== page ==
Sometimes, a crisis sparks an innovation as a survival response. The Swiss watchmaking industry, nonpareil in the world of discreet luxury brands today, faced its moment of crisis in the 1980s when the Japanese quartz watches spun a spell, strong enough for people to turn their backs on handmade watches.
That the advent of quartz shook the foundation of the watchmaking industry is a rather mild way to mention the cataclysmic event. It spurred the watchmakers to find innovative solutions to the ravages caused by the emergence of this new technology. The crisis, a turbulent period in the tightly knit, then-snobbish world of Swiss haute horlogerie, proved to be a seminal moment in the history of watchmaking. It forced many heritage watchmakers to incorporate quartz movements or electronic mechanisms in their timepieces.
Yet, some like Audemars Piguet held their nerves and dug their heels. The brand constantly innovated to stay ahead of the curve and maintain its historical savoir-faire. Among the innovations was the world’s thinnest perpetual calendar mechanism (1978), refinement of elliptic and geometric forms, and the impeccable setting of precious gems on the timepieces. But it was for the 1982 Millenary Philosophique series of women’s watches that the watchmaker married fine craftsmanship and mechanical complexity, creating a timepiece that was both a flawlessly crafted piece of jewel and a cutting-edge technical marvel.
The first watch in the series, launched in 1982, was equipped with a single-hour hand, inspired by the elegant aesthetic of 17th-century single-hand timepieces. It revived the beauty and heritage of time measurement devices, which were equipped with a single hour hand until the beginning of the 18th century, to simplify energy transmission. As François-Henry Bennahmia, Audemars Piguet’s CEO says, “By telling time philosophically and sentimentally, the manufacture also broke away from the constraints of the modern industry’s relentless quest for precision. The Philosophique reminded us that watches had been, and continue to be, worn first and foremost as social and emotional markers.” In the stiff upper lipped world of Swiss watchmaking, which almost always focused on precision, the decision to sell a watch as an emotional marker, a nod to watchmaking heritage, was radical.
The brand has revived that beautiful piece of history with a modern iteration in the form of Millenary Frosted Gold Philosophique — as whimsical and playful as the original. The watch has a single leaf-shaped hand telling you the time. The idea is: if you don’t see both hands chasing each other, seemingly, you believe time moves far more languidly. Or as Bennahmia says, “This watch takes a break from the rushing minutes of our world and invites you to set your own tempo.”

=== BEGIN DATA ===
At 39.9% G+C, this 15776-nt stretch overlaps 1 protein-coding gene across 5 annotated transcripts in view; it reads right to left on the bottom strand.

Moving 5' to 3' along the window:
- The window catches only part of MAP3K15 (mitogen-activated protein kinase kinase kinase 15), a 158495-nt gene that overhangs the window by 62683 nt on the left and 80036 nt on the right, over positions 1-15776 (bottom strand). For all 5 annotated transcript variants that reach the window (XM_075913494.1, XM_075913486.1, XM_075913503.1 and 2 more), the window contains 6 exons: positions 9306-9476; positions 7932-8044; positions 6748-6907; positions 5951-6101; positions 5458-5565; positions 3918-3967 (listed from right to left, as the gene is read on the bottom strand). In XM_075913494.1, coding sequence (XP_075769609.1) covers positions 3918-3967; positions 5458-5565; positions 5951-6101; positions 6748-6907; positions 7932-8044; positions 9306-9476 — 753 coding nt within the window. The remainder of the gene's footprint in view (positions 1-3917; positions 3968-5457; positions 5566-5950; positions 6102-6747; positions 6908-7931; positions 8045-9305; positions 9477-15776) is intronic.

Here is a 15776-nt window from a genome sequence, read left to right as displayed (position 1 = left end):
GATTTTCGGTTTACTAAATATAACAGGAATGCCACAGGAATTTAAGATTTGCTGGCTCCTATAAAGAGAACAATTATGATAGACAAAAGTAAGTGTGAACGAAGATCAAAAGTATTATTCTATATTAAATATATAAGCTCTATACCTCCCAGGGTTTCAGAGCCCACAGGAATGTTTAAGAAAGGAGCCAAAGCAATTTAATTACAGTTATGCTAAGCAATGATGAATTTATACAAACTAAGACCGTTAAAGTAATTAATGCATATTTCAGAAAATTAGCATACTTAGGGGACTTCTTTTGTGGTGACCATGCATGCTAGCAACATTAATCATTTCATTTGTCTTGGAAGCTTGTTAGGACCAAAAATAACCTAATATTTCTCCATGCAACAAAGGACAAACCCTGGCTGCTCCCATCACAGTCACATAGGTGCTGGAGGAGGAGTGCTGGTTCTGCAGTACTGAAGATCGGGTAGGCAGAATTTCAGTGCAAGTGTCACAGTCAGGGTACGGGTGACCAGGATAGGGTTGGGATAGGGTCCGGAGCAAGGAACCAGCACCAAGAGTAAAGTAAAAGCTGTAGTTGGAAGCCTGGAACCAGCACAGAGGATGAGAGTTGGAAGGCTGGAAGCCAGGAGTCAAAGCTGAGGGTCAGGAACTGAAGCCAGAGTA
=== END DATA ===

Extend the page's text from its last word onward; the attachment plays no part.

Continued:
The 18-carat pink or white gold case is characterised by frosted gold finishing, a technique perfected by Florentine jewellery designer Carolina Bucci. The diamond-dust effect it creates results from hours of meticulous micro-hammering. The single hour hand is sand-blasted.
And much like the present-day love for hand-wound collections, the timepiece has a new self-winding movement, the calibre 3140, endowed with a patented mechanism that ticks the hand around the dial in an elliptical trajectory. Millenary Philosophique watches are used by Audemars watchmakers as a canvas for their thought innovation, with their elliptical case, eccentric dials and visible hand-wound movement, much of which is inspired by architecture and art.
The other timepiece from Audemars Piguet epitomises high-glamour and over-the-top aesthetics. It drips more diamonds than Marilyn Monroe (famous in the world of jewellery as a passionate lover of diamonds) could have ever worn in one go. The Haute Joaillerie Sapphire Orbe is shaped like a teardrop that sits sideways on the wrist. Studded with over 12,000 diamonds and blue sapphires (one of the largest clusters of precious stones on a single timepiece), in six graded shades and 20 different sizes, it resembles a moving wave of glittering water (or a rather sparkling tornado – take your pick).
The watch, which costs $904,000 in 18K white gold, is named after the river that crosses Le Brassus, a village in the Canton of Vaud, in Switzerland, which is home of Audemars Piguet. It features a dial protected by a domed sapphire crystal and set with orange sapphires. From the dial, five elliptically shaped layers of blue sapphires, edged in diamonds, fan out to form this work of unusual design. It has taken approximately 1,050 hours to gem-set this piece. The domed centre holds a 2cm dark blue sapphire-flecked globe, which, when inverted, reveals the 18-carat white gold dial paved with graded orange sapphires. The central petal-shaped rings are entirely snow-set with diamonds and graded sapphires in six-graded shades of blue and orange. This one is meant to be a high-jewellery masterpiece so the movement is a tiny, simple quartz movement.But when you have a burst of brilliant blue, orange sapphires and glittering diamonds blinding you to the world around, you are unlikely to notice the movement or concern yourself with how much time has flown by.